By the Surgical Notes Coding Department
Coding mistakes can cause a number of problems for ambulatory surgery centers.
They lead to increases in denials and wasted time and resources. Downcoding
errors can cause ASCs to leave money on the table while upcoding errors
can trigger fraud investigations if there is suspicion of intentional
To help your ASC reduce coding errors in 2023, follow these tips.
1. Understand the modifiers for canceled procedures. If a procedure is canceled in the operating or procedure room before it's
started, coders should code the planned procedure with the appropriate
modifier to indicate the anesthesia status. Use modifier -73 for procedures
discontinued prior to the administration of anesthesia. Use modifier -74
for procedures discontinued after the administration of anesthesia.
If multiple procedures are planned but none are performed, only the primary
procedure is reported with the appropriate modifier. If one procedure
is completed and a second is started but not completed, code the first
procedure with no modifier and report the second procedure with modifier
-74. Any additional planned procedures not started are not reported.
2. Avoid unspecified HCPCS implant codes. Before submitting a claim to a carrier, or when working an appeal, always
review your implant HCPCS code. If a generic code was used (e.g., L8699),
check to see whether a more specific code can be used. Ensure you follow
the payer's specific requirements.
3. Code arthroscopic rotator cuff repairs identically. Whether a rotator cuff tear is acute or chronic, arthroscopic rotator
cuff repairs are always reported identically using CPT 29827 (Arthroscopy,
shoulder, surgical; with rotator cuff repair).
4. Code open rotator cuff repairs differently. Open rotator cuff repairs require documentation to indicate whether the
tear is acute or chronic. Use CPT 23410 for acute repairs. Use CPT 23412
for chronic repairs.
5. Closely review the operative report when coding esophageal dilations. Proper coding of esophageal dilations requires coders to understand the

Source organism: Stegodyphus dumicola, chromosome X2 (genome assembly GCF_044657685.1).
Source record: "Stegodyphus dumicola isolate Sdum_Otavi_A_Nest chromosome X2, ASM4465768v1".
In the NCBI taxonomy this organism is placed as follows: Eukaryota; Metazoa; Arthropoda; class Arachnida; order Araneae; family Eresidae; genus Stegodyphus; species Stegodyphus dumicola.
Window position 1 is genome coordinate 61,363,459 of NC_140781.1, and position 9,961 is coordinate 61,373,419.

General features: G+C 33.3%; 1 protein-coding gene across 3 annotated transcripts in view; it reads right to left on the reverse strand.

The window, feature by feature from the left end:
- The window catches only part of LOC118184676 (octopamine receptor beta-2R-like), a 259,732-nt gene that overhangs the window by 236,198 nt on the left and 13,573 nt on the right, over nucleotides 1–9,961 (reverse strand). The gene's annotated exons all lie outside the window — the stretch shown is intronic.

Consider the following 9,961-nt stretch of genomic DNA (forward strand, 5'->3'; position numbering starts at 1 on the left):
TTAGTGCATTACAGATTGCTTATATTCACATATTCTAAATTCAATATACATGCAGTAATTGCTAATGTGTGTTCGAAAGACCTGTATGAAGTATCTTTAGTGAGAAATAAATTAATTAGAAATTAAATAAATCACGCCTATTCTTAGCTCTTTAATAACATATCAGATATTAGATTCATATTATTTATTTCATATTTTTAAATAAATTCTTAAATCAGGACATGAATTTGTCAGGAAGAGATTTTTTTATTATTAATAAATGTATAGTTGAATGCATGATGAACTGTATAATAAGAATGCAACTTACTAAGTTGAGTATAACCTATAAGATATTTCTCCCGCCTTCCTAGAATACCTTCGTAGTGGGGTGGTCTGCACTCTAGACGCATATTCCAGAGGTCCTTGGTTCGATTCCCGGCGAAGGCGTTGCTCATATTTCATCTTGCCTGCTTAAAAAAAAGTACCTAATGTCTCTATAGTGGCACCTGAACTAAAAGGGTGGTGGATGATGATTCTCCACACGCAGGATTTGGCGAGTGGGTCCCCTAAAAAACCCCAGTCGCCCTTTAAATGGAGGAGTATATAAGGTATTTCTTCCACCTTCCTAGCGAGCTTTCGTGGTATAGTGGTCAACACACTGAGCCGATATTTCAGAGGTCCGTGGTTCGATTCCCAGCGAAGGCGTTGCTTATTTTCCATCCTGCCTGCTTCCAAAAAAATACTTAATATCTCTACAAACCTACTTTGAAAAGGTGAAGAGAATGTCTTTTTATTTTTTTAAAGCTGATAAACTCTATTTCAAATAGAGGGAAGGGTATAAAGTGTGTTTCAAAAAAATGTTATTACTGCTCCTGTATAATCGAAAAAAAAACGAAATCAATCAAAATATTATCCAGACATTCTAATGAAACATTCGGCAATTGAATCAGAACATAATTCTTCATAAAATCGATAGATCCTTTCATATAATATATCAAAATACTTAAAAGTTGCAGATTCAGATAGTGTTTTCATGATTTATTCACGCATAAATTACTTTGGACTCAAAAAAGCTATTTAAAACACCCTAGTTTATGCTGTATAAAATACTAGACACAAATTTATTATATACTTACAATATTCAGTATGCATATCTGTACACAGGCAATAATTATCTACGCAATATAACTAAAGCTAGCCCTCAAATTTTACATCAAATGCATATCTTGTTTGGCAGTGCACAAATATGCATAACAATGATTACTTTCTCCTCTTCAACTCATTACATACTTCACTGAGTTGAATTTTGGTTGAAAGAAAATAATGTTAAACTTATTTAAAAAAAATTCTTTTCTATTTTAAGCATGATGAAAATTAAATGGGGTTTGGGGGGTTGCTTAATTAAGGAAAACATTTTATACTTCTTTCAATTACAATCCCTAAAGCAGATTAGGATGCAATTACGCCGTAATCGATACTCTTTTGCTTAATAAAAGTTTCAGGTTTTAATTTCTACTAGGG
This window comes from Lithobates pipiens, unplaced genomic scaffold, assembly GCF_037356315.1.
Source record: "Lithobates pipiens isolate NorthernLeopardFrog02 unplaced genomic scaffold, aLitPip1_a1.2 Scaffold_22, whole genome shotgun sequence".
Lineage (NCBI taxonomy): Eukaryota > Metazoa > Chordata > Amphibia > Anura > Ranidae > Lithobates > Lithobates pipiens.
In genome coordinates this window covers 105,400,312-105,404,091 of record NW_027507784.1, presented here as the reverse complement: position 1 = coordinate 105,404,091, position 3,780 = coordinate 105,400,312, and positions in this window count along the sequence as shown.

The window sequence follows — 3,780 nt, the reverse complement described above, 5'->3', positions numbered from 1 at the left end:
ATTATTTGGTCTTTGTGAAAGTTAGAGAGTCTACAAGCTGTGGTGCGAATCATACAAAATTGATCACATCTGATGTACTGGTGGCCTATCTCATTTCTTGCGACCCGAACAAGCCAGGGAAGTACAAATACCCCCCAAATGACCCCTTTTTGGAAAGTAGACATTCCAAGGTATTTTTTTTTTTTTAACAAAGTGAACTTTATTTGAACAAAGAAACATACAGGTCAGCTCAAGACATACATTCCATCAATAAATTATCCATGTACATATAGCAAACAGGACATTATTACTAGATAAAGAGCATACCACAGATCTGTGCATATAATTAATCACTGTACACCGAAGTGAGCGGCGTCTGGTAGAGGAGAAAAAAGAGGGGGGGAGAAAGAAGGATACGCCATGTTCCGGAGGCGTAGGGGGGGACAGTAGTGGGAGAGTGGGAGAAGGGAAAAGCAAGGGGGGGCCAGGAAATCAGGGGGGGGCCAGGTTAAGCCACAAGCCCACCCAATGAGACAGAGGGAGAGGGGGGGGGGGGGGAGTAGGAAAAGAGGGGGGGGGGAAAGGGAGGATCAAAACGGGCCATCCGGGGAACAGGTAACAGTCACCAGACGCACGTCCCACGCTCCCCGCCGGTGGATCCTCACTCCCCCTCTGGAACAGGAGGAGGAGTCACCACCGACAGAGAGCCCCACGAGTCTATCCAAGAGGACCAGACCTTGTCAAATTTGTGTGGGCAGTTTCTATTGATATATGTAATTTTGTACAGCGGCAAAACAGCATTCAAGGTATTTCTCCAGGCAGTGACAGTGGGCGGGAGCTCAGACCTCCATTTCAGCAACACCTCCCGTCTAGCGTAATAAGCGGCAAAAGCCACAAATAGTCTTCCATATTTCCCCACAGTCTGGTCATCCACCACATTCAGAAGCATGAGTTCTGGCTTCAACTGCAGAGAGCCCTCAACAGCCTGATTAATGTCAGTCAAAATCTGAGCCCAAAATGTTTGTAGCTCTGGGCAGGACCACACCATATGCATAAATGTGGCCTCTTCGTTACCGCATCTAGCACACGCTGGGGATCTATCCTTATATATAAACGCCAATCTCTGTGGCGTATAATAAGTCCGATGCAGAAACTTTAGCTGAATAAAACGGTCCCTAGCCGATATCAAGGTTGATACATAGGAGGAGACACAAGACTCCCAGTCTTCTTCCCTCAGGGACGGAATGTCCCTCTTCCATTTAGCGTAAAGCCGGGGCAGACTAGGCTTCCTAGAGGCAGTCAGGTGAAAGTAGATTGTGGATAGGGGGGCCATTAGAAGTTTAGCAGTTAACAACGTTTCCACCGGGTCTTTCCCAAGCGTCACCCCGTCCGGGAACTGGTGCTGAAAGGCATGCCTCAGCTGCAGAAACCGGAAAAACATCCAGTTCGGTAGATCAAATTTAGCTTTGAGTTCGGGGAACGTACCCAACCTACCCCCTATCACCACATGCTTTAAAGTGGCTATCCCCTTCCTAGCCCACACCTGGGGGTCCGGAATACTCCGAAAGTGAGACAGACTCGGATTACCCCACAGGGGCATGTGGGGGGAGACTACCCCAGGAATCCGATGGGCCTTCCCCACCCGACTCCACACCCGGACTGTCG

type of dilation performed. There are many CPT choices for coding esophageal
dilations, including CPT 43248 (Esophagogastroduodenoscopy (EGD) with
insertion of guidewire followed by passage of dilator through esophagus
over guide wire); CPT 43450 (Dilation of esophagus by unguided sound or
bougie (may or may not be done in the same setting as an EGD, which is
separately reportable); and CPT 43453 (Dilation of esophagus over guide wire).
6. Understand the expanded endometriosis codes. For fiscal year 2023, all endometriosis codes were expanded to include
several more specific locations and the depth of the lesion(s). To ensure
the correct and most specific code is used, look up the diagnosis in the
ICD-10-CM index and then review the code selection in the tabular.
7. Remember to use the subchondroplasty code. In 2022, subchondroplasty procedures were assigned their own CPT code
(they were previously unlisted). That CPT code is 0707T (Injection(s),
bone-substitute material (eg, calcium phosphate) into subchondral bone
defect (ie, bone marrow lesion, bone bruise, stress injury, microtrabecular
fracture), including imaging guidance and arthroscopic assistance for
8. Use the new drug-induced sleep endoscopies code. For drug-induced sleep endoscopies, don't forget to use CPT 42975 (Drug-induced
sleep endoscopy, with dynamic evaluation of velum, pharynx, tongue base,
and larynx for evaluation of sleep-disordered breathing, flexible, diagnostic).
This code was introduced in 2022.
9. Choose the correct eustachian balloon dilation code. There are two codes for eustachian balloon dilations. The difference: one
is for unilateral procedures; the other is for bilateral. These codes
are as follows:
- 69705 — Nasopharyngoscopy, surgical, with dilation of eustachian
tube (ie, balloon dilation); unilateral
- 69706 — Nasopharyngoscopy, surgical, with dilation of eustachian
tube (ie, balloon dilation); bilateral
10. Avoid eponyms. Better documentation in an operative report translates to faster —
and, more importantly — more accurate coding. That's why it's
advisable to always document the details of procedures and all anatomy
involved instead of just naming the procedure. For example, rather than
documenting, "I then performed a Mumford procedure," detail
the amount of distal clavicle removed in centimeters or millimeters and
include the method(s) of removal. As another example, for Austin/Akin
bunionectomies, document the location of any osteotomies.
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